“More research is needed before any specific recommendations can be made directed solely at sleep outcomes, but enough is known now to recommend that people follow current guidelines for exercise in general,” said Dr. George Kelley, lead author of the study and a Professor at West Virginia University’s School of Public Health.
Exercise is a great strategy for people struggling with poor sleep to explore because it’s free or low-cost, accessible to most people, doesn’t have side effects, and provides numerous health benefits beyond those from sleeping well.
Try light therapy
Light plays an important role in sleep and wakefulness, and so it has been used as a therapy to treat sleep disorders. Bright light therapy is a natural, relatively low-cost treatment that involves using a specially-designed device that mimics outdoor light – commonly a light box, but also lamps or visors. These devices, available with different strengths of light, are used to provide exposure for varying lengths of time at differing times of day, depending on the sleep disorder being treated.
An academic review and meta-analysis conducted by Dr. Annette van Maanen and colleagues investigated the effects of light therapy on sleep disorders and concluded that light therapy was effective in the treatment of sleep problems in general, and for certain problems in particular – namely, circadian rhythm sleep disorders, insomnia, and sleep problems related to dementia. These findings were published in 2015 in Sleep Medicine Reviews.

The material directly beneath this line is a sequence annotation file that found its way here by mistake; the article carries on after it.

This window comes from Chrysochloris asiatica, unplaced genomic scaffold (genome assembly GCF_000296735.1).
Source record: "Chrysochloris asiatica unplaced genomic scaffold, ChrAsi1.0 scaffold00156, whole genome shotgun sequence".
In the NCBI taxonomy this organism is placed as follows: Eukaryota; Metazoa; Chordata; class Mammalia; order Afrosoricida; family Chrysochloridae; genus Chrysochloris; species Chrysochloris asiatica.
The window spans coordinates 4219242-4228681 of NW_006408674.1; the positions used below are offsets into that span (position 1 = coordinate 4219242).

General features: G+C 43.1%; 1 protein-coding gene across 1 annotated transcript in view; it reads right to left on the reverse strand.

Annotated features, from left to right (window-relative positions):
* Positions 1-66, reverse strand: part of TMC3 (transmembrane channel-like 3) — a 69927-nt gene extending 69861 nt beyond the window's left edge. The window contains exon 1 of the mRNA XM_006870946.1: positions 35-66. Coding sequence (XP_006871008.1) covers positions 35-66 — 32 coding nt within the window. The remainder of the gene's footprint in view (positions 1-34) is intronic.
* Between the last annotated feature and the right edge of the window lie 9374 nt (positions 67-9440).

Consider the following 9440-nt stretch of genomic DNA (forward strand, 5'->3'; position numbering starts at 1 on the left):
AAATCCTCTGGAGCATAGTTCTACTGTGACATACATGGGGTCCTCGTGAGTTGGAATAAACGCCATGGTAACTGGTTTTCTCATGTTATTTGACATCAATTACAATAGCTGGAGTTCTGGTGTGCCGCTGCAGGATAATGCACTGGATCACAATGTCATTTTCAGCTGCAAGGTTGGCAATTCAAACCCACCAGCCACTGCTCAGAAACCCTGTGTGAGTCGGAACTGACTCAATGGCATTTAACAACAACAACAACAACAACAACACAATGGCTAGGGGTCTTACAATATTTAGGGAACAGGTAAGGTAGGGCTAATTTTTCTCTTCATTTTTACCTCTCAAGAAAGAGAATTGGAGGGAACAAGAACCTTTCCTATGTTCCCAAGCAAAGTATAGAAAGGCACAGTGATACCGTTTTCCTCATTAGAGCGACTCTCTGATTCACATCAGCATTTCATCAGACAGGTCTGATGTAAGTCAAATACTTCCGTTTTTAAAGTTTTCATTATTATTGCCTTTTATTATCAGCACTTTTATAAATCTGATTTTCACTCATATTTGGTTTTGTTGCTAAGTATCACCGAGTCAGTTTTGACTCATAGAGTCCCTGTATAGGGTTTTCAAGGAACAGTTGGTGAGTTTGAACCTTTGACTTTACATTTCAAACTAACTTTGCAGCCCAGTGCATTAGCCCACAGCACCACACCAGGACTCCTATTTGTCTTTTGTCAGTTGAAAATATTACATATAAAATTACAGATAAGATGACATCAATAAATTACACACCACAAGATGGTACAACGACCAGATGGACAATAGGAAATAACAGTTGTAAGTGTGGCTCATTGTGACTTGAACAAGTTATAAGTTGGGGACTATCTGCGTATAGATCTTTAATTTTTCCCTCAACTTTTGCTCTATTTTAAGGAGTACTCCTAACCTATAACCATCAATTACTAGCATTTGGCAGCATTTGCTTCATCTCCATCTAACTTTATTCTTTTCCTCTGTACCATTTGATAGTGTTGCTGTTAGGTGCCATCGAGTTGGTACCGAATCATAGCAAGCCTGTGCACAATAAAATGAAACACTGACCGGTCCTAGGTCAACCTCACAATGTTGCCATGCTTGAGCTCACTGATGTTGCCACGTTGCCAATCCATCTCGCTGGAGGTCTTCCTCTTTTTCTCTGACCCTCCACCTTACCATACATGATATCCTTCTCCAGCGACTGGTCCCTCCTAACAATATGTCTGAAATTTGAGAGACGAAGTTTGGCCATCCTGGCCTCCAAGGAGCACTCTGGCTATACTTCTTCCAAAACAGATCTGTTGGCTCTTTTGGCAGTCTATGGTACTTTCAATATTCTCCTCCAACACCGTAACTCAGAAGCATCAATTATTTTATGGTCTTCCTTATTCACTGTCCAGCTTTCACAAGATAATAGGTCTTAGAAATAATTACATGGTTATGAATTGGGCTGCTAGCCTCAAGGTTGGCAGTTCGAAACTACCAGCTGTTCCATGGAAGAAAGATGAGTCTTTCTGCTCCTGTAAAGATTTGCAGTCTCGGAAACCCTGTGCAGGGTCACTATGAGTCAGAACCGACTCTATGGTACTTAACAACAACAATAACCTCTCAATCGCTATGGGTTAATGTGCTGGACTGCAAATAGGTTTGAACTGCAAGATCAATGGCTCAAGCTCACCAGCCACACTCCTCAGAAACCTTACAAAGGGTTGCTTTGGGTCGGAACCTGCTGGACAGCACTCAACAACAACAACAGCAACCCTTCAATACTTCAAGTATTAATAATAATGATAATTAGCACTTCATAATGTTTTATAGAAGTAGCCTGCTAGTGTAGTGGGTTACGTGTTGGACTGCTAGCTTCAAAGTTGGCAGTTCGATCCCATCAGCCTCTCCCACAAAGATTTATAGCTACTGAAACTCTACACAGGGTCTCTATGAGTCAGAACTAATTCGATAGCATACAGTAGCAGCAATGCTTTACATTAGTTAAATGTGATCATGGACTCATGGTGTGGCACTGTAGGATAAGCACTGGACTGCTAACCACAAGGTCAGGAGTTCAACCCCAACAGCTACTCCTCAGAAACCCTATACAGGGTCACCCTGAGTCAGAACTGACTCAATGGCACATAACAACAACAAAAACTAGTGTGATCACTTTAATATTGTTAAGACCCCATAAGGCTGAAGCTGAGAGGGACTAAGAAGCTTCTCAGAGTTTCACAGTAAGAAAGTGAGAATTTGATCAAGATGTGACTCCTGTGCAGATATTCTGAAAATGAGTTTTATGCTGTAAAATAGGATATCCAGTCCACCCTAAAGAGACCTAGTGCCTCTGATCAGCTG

Light therapy devices are available in stores and online, and the cost may be covered by health benefits or insurance in some cases. According to the U.S. National Sleep Foundation, it is best to use light therapy under the supervision of a health professional who will develop a specific treatment plan and determine the appropriate type of device to purchase and how/when to use it.
Try alternative/complementary therapies
There are several alternative/complementary therapies being promoted to assist with sleep problems, many of which are supported by anecdotal evidence (i.e. individuals who personally claim the treatment worked for them). But, have any of the alternative/complementary therapies been proven to help with sleep problems in rigorous scientific studies?
One section of the “European guideline for the diagnosis and treatment of insomnia,” published in 2017 in the Journal of Sleep Research, examined the existing evidence for using a variety of “complementary and alternative medicine” approaches to help with insomnia in particular. The researchers concluded that while overall the available studies were methodologically poor, there was some evidence suggesting that acupuncture is effective, and that music therapy offers a potential positive effect, as does foot reflexology, moxibustion, and meditative movement therapies including yoga. They found no evidence supporting the efficacy of aromatherapy or homeopathy for treating insomnia.